Transit timing with fast cameras on large telescopes
Author(s)Adams, Elisabeth Rose
Massachusetts Institute of Technology. Dept. of Earth, Atmospheric, and Planetary Sciences.
James L. Elliot and Sara Seager.
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Timing and system parameters were measured for seven transiting exoplanets: OGLETR- 56b (11 transits), OGLE-TR-132b (7), OGLE-TR-111b (6), OGLE-TR-113b (6), CoRoT-2b (3), OGLE-TR-10b (3), and XO-2b (2). Ground-based observations of 38 transits were made using three new frame-transfer instruments: POETS and MagICe2v on the 6.5m Magellan telescopes, and MORIS on the 3m IRTF. For each planet, all transit light curves including available literature data were jointly fit using a Monte Carlo Markov Chain method, providing accurate new values for the planetary radius and other parameters. Transit ephemerides have been updated and transit midtimes have been investigated for potential transit timing variations (TTVs) caused by other planets or moons. Our transit midtime analysis contradicts a claimed TTV for OGLE-TR-111b (Diaz et al., 2008), finding no evidence in data from 2005-2009. The radius, 1.019 + 0.026 Rj, is intermediate to previous values (Winn et al., 2007; Diaz et al., 2008). We confirm the radius of OGLE-TR-56b, which previously had only one light curve (Pont et al., 2007), as 1.332 ± 0.063 Rj, but find a longer duration by 15 minutes, while the orbital period, 1.2119094 ± 0.0000024, is unchanged. Times for OGLE-TR-10b are consistent with the ephemeris of Holman et al. (2007), though two literature transits show large deviations (586 ± 86 s; Pont et al., 2007) and (-612 ± 26 s; Bentley et al., 2009). Times for four planets (OGLE-TR-113b, OGLE-TR-132b, CoRoT-2b, and XO-2b), with midtime errors as small as 9 s, agree with published ephemerides and show no signs of TTVs. The orbital period of OGLE-TR-113b derived from new data from 2007-2009, however, is shorter by 0.24 ± 0.12 s compared to the period calculated for literature data from 2002 and 2005. If confirmed, this would be the first detection of a change in the orbital period of an exoplanet, which could be caused by orbital decay as the planet falls onto its star.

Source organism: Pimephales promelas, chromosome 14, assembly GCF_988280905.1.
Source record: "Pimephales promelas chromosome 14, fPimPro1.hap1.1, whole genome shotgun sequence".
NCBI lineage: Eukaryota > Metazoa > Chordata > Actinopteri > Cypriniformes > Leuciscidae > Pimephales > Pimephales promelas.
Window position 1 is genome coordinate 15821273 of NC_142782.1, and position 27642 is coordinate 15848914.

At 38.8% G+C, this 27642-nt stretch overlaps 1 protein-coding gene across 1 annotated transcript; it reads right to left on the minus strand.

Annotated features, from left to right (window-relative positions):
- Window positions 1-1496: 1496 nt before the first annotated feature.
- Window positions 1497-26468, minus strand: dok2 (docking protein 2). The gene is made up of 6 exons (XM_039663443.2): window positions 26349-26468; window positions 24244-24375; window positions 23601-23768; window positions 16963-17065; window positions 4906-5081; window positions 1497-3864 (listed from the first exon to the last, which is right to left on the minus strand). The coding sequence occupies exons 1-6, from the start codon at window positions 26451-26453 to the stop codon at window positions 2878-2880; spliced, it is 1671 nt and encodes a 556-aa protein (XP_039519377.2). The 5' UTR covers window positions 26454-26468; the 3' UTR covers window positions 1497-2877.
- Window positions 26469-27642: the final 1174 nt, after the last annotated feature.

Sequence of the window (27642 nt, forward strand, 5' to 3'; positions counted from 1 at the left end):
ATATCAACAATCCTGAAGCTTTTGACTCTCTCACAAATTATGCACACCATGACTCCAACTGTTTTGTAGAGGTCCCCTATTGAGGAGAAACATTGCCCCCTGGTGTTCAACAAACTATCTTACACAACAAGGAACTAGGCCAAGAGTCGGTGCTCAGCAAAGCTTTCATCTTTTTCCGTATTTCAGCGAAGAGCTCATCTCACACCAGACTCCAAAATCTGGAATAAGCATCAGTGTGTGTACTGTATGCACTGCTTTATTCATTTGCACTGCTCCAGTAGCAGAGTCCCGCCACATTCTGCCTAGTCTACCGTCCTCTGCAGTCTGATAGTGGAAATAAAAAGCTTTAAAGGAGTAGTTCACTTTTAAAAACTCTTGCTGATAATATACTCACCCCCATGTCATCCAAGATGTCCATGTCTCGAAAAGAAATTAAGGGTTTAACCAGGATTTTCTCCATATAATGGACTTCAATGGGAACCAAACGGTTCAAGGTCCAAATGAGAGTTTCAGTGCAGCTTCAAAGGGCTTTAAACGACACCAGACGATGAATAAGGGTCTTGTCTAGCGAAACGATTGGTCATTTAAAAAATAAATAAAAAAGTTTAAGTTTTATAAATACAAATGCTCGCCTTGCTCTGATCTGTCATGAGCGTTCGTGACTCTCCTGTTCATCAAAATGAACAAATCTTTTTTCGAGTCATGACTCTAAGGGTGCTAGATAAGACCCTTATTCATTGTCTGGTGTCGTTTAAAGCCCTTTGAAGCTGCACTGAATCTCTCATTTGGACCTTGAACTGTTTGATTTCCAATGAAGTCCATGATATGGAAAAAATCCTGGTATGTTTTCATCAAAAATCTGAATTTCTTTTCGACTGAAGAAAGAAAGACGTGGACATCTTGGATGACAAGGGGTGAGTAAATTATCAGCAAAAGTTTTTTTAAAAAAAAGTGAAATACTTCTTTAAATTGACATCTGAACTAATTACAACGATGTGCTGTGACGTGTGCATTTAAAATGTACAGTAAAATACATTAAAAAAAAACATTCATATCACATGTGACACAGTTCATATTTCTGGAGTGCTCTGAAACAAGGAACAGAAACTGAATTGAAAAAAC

Thesis (Ph. D.)--Massachusetts Institute of Technology, Dept. of Earth, Atmospheric, and Planetary Sciences, 2010.Cataloged from PDF version of thesis.Includes bibliographical references (p. 171-178).
DepartmentMassachusetts Institute of Technology. Dept. of Earth, Atmospheric, and Planetary Sciences.
Massachusetts Institute of Technology
Earth, Atmospheric, and Planetary Sciences.